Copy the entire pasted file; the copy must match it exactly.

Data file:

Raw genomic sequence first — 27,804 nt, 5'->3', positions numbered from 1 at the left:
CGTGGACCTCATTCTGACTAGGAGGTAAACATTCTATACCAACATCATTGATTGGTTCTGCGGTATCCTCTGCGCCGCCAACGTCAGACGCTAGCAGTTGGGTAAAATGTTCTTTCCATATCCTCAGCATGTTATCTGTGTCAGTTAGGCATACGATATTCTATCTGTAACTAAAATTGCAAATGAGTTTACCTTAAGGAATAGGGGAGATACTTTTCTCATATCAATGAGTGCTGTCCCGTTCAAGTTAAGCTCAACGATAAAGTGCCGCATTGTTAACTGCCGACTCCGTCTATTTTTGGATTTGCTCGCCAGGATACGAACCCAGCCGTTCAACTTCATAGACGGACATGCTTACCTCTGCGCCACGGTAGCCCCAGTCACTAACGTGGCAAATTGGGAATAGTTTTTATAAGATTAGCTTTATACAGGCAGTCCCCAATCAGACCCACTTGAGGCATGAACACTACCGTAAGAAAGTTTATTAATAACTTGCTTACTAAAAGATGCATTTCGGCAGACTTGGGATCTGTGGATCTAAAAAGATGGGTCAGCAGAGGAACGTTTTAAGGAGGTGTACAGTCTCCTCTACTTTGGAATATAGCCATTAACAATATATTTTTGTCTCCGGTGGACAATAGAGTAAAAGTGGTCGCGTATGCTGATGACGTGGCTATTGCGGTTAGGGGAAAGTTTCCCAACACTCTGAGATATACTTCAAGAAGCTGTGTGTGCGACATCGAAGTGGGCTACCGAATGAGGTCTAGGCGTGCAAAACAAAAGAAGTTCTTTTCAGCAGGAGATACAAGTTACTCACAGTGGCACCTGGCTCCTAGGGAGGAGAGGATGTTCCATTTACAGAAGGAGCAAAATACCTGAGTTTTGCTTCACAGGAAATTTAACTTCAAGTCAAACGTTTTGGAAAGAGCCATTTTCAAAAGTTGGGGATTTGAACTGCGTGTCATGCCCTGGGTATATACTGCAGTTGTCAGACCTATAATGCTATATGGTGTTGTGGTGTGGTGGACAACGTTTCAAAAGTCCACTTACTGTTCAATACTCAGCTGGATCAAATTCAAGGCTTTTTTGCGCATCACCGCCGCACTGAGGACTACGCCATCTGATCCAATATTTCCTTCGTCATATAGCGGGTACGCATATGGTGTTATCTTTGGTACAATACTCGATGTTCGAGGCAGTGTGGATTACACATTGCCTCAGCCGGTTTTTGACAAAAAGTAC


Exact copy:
Raw genomic sequence first — 27,804 nt, 5'->3', positions numbered from 1 at the left:
CGTGGACCTCATTCTGACTAGGAGGTAAACATTCTATACCAACATCATTGATTGGTTCTGCGGTATCCTCTGCGCCGCCAACGTCAGACGCTAGCAGTTGGGTAAAATGTTCTTTCCATATCCTCAGCATGTTATCTGTGTCAGTTAGGCATACGATATTCTATCTGTAACTAAAATTGCAAATGAGTTTACCTTAAGGAATAGGGGAGATACTTTTCTCATATCAATGAGTGCTGTCCCGTTCAAGTTAAGCTCAACGATAAAGTGCCGCATTGTTAACTGCCGACTCCGTCTATTTTTGGATTTGCTCGCCAGGATACGAACCCAGCCGTTCAACTTCATAGACGGACATGCTTACCTCTGCGCCACGGTAGCCCCAGTCACTAACGTGGCAAATTGGGAATAGTTTTTATAAGATTAGCTTTATACAGGCAGTCCCCAATCAGACCCACTTGAGGCATGAACACTACCGTAAGAAAGTTTATTAATAACTTGCTTACTAAAAGATGCATTTCGGCAGACTTGGGATCTGTGGATCTAAAAAGATGGGTCAGCAGAGGAACGTTTTAAGGAGGTGTACAGTCTCCTCTACTTTGGAATATAGCCATTAACAATATATTTTTGTCTCCGGTGGACAATAGAGTAAAAGTGGTCGCGTATGCTGATGACGTGGCTATTGCGGTTAGGGGAAAGTTTCCCAACACTCTGAGATATACTTCAAGAAGCTGTGTGTGCGACATCGAAGTGGGCTACCGAATGAGGTCTAGGCGTGCAAAACAAAAGAAGTTCTTTTCAGCAGGAGATACAAGTTACTCACAGTGGCACCTGGCTCCTAGGGAGGAGAGGATGTTCCATTTACAGAAGGAGCAAAATACCTGAGTTTTGCTTCACAGGAAATTTAACTTCAAGTCAAACGTTTTGGAAAGAGCCATTTTCAAAAGTTGGGGATTTGAACTGCGTGTCATGCCCTGGGTATATACTGCAGTTGTCAGACCTATAATGCTATATGGTGTTGTGGTGTGGTGGACAACGTTTCAAAAGTCCACTTACTGTTCAATACTCAGCTGGATCAAATTCAAGGCTTTTTTGCGCATCACCGCCGCACTGAGGACTACGCCATCTGATCCAATATTTCCTTCGTCATATAGCGGGTACGCATATGGTGTTATCTTTGGTACAATACTCGATGTTCGAGGCAGTGTGGATTACACATTGCCTCAGCCGGTTTTTGACAAAAAGTAC